Statement on the
Soviet-United States Negotiations on Nuclear and Space Arms
September 17, 1986
nuclear and space talks (NST) resume tomorrow with the opening of round six in Geneva. This could prove to be
a very important phase in the strong effort being made by the United States to get Soviet agreement
to deep reductions in nuclear arms. If the Soviets are as determined as we are,
there is a real chance for such reductions.
United States is fully committed to
achieving genuine arms reductions -- and soon. It is in this spirit that I
wrote to General Secretary Gorbachev in July, further amplifying our positions
on the full range of arms control issues. In this letter I specifically sought
areas of common ground where we and the Soviet Union could most productively
focus our efforts to reach agreement. My letter dealt with expressed Soviet
concerns and identified immediate, practical steps that can move us in the
direction of our ultimate goal: the total elimination of nuclear arms. We are
now awaiting a constructive Soviet response. Our ideas offer a solid basis for
negotiations toward agreements beneficial to both sides. If the Soviets offer a
serious response, we can look forward to a productive round.
the weeks leading up to Friday's meeting between Secretary [of State] Shultz
and [Soviet] Foreign Minister Shevardnadze, the United States has undertaken
expert-level discussions with the Soviets in the four key areas of the
U.S.-Soviet agenda. This includes human rights, regional, bilateral, and arms
control issues. We hope that these discussions have helped to facilitate
progress in some areas, including the nuclear and space talks.
goals in the nuclear and space talks, and in arms control in general, remain
constant. We seek to strengthen strategic stability and truly diminish the risk
of nuclear war. This means removing the capability and incentive for the Soviet Union to conduct a disarming
first strike. It means preserving the ability to deter war at the lowest
possible level of forces. Therefore, our overriding priority in these talks is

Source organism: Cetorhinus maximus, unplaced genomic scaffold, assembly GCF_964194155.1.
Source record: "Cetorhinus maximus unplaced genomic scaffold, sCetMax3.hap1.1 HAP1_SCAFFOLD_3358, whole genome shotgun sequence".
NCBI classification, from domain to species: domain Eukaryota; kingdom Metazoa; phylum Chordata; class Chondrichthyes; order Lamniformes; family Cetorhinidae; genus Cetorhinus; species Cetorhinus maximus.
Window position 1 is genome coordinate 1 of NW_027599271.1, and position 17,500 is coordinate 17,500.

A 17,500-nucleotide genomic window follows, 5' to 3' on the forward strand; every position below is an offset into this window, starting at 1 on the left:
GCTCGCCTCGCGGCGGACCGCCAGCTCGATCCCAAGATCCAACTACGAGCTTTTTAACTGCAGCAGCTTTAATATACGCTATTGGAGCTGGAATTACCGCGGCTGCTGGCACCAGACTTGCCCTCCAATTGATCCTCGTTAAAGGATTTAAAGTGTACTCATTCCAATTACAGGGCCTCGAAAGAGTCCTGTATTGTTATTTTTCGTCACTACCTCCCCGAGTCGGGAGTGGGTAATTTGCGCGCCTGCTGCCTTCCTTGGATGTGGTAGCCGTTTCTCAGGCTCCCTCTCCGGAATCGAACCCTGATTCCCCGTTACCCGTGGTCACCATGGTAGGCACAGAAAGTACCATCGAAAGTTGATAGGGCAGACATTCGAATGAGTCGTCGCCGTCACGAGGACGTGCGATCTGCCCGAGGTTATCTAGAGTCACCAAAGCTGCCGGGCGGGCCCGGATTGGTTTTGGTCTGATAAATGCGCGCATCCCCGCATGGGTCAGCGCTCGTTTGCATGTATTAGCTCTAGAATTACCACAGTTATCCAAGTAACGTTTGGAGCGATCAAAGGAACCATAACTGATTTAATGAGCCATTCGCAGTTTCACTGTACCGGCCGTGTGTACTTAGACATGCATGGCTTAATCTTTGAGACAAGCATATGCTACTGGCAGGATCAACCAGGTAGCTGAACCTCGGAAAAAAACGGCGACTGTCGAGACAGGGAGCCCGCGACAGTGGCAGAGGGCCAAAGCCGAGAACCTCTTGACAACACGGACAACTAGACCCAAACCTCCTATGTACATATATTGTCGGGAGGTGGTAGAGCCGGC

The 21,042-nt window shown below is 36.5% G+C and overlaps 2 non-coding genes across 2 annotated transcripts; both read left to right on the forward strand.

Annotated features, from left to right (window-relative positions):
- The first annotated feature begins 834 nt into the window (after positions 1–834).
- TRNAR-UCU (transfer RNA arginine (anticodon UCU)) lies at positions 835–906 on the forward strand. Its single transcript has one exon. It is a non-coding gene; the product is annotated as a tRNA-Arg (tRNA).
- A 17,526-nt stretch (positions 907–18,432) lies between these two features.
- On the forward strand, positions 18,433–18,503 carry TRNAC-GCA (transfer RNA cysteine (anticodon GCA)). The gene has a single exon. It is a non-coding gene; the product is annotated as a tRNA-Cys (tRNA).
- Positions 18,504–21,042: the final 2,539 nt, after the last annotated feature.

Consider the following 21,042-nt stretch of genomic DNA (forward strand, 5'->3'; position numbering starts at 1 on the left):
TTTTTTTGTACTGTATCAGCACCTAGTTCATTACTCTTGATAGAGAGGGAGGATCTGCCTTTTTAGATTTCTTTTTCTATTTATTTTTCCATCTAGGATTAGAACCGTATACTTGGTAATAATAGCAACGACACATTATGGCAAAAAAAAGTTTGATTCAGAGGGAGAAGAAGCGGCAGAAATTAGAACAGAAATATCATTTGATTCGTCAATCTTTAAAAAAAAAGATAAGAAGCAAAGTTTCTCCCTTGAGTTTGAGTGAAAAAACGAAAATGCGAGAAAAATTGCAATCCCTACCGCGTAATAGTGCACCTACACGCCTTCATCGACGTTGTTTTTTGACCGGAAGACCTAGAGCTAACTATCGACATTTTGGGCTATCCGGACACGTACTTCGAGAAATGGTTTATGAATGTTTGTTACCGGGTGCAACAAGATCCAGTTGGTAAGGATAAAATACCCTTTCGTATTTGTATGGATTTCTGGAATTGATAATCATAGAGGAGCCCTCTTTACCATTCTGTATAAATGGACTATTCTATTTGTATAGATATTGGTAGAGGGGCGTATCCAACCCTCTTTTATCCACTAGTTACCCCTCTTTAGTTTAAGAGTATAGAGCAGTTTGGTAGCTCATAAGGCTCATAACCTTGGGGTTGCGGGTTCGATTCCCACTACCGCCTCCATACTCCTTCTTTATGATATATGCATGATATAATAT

the achievement of agreements which will bring about deep, equitable, and
verifiable reductions in the nuclear arsenals of both the United States and the Soviet Union.
course, if the benefits of such agreements are to be realized, they must be
fully complied with by both sides. The Soviet Union has continued to
violate key provisions of existing arms control agreements, and this pattern of
violations threatens to undermine the entire arms control process. We therefore
will continue to press the Soviets to correct their noncompliance, and thereby
strengthen the prospects for achieving real arms reductions. We also will
insist that verification be a key feature of any new agreement.
the Geneva negotiating forum, the United States has put forward
concrete proposals in all three areas of the nuclear and space talks:
-- Our strategic arms (START) proposals are
based on the concept -- on which Mr. Gorbachev and I agreed at the Geneva summit last November --
of 50-percent reductions in the strategic, offensive nuclear arsenals of both
sides. Further, we seek to enhance stability by concentrating on reductions in
ballistic missiles, since they are the most destabilizing in a crisis.
-- In the intermediate-range nuclear forces
(INF) talks we have proposed a phased approach for global elimination of the
entire class of U.S. and Soviet longer range
-- In the defense and space negotiations, we
have advanced new ideas on how to ensure a stable transition to strategic
defenses, should these prove feasible. Additionally, we have proposed an ``open
laboratories'' exchange to enable each side to reassure itself concerning the
other's strategic defense research.
my July letter to Mr. Gorbachev I expanded upon these American proposals and
offered some new ideas. In Geneva our negotiators will be
able to offer concrete new details in all three areas. In addition, Secretary
Shultz is prepared to discuss these issues -- along with our human rights,
regional, and bilateral concerns -- with Foreign Minister Shevardnadze. These
discussions can help to lay the groundwork for a second summit meeting between
Mr. Gorbachev and myself in the United States later this year, as
agreed at our first summit meeting in Geneva.
want to emphasize, however, that the Soviet treatment of American journalist
Nicholas Daniloff continues to limit severely what is
achievable in our bilateral relations. I therefore urge the Soviet Union to resolve this case
promptly before it does even more damage to the relationship between our two
time has come for practical achievements in all areas of our relations. As far
as the Geneva negotiations are
concerned, the United States has demonstrated that
we are doing our part to bring about meaningful arms reductions. This round
should tell us whether the Soviet Union is similarly dedicated.
If the Soviets do share our commitment, there can be real progress on nuclear
arms reductions, and it can begin soon.